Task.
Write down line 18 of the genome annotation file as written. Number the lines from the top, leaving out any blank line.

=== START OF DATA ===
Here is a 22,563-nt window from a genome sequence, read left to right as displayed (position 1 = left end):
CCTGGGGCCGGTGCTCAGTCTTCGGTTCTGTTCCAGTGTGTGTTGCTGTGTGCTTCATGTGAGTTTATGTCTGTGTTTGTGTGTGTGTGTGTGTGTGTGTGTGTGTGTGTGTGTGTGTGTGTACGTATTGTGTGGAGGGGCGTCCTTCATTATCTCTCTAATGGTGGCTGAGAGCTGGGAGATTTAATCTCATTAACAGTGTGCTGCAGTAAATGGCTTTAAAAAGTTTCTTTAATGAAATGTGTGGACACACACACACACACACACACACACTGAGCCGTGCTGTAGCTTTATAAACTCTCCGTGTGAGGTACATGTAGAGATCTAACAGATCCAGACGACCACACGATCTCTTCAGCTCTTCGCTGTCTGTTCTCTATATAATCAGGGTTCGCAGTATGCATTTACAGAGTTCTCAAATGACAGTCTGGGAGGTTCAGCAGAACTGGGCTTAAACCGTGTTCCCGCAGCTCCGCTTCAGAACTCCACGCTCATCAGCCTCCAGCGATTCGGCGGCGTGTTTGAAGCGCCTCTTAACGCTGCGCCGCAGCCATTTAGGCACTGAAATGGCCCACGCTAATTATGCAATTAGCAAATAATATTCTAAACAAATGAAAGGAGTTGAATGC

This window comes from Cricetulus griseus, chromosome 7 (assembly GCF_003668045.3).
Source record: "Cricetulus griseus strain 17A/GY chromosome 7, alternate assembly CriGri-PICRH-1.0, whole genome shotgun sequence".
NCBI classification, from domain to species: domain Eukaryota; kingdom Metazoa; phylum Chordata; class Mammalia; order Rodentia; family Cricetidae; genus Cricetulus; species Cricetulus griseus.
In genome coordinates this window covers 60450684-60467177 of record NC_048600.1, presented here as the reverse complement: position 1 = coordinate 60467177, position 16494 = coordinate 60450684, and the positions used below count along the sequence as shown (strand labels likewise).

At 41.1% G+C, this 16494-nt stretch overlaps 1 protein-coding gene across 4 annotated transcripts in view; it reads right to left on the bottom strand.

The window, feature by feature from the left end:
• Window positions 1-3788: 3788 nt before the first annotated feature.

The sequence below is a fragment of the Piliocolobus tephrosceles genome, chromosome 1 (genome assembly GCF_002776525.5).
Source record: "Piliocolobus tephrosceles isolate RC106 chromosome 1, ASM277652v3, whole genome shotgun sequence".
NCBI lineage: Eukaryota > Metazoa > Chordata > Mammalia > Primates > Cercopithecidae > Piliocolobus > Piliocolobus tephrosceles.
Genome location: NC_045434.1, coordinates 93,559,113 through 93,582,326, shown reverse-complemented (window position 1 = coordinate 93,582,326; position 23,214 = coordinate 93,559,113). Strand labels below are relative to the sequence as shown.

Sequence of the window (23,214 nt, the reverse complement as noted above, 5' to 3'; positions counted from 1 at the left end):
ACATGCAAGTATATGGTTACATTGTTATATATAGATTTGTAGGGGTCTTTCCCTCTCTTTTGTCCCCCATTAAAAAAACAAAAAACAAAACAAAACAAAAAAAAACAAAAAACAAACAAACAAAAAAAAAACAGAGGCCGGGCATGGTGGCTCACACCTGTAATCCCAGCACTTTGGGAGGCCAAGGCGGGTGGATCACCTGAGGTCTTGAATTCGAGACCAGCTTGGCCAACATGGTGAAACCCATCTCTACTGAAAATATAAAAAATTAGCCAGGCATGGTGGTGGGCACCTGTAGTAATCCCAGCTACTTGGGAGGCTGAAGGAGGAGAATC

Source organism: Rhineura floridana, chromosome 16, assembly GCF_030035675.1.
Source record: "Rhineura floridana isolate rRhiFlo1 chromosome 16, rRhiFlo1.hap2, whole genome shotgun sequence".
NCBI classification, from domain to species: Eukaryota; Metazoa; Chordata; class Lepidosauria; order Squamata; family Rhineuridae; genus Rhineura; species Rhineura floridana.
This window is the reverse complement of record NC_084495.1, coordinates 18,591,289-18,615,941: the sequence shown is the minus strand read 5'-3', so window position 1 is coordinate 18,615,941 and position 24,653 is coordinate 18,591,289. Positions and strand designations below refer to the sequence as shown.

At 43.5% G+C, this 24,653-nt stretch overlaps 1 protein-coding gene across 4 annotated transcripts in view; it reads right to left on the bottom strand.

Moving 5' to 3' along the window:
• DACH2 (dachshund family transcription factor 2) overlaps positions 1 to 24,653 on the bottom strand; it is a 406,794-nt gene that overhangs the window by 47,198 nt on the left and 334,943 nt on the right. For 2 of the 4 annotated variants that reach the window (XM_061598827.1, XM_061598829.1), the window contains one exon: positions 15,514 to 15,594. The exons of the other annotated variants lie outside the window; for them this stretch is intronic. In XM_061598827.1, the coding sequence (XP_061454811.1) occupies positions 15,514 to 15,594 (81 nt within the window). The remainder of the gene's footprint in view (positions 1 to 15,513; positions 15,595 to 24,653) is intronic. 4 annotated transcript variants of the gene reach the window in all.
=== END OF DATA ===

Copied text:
NCBI classification, from domain to species: Eukaryota; Metazoa; Chordata; class Lepidosauria; order Squamata; family Rhineuridae; genus Rhineura; species Rhineura floridana.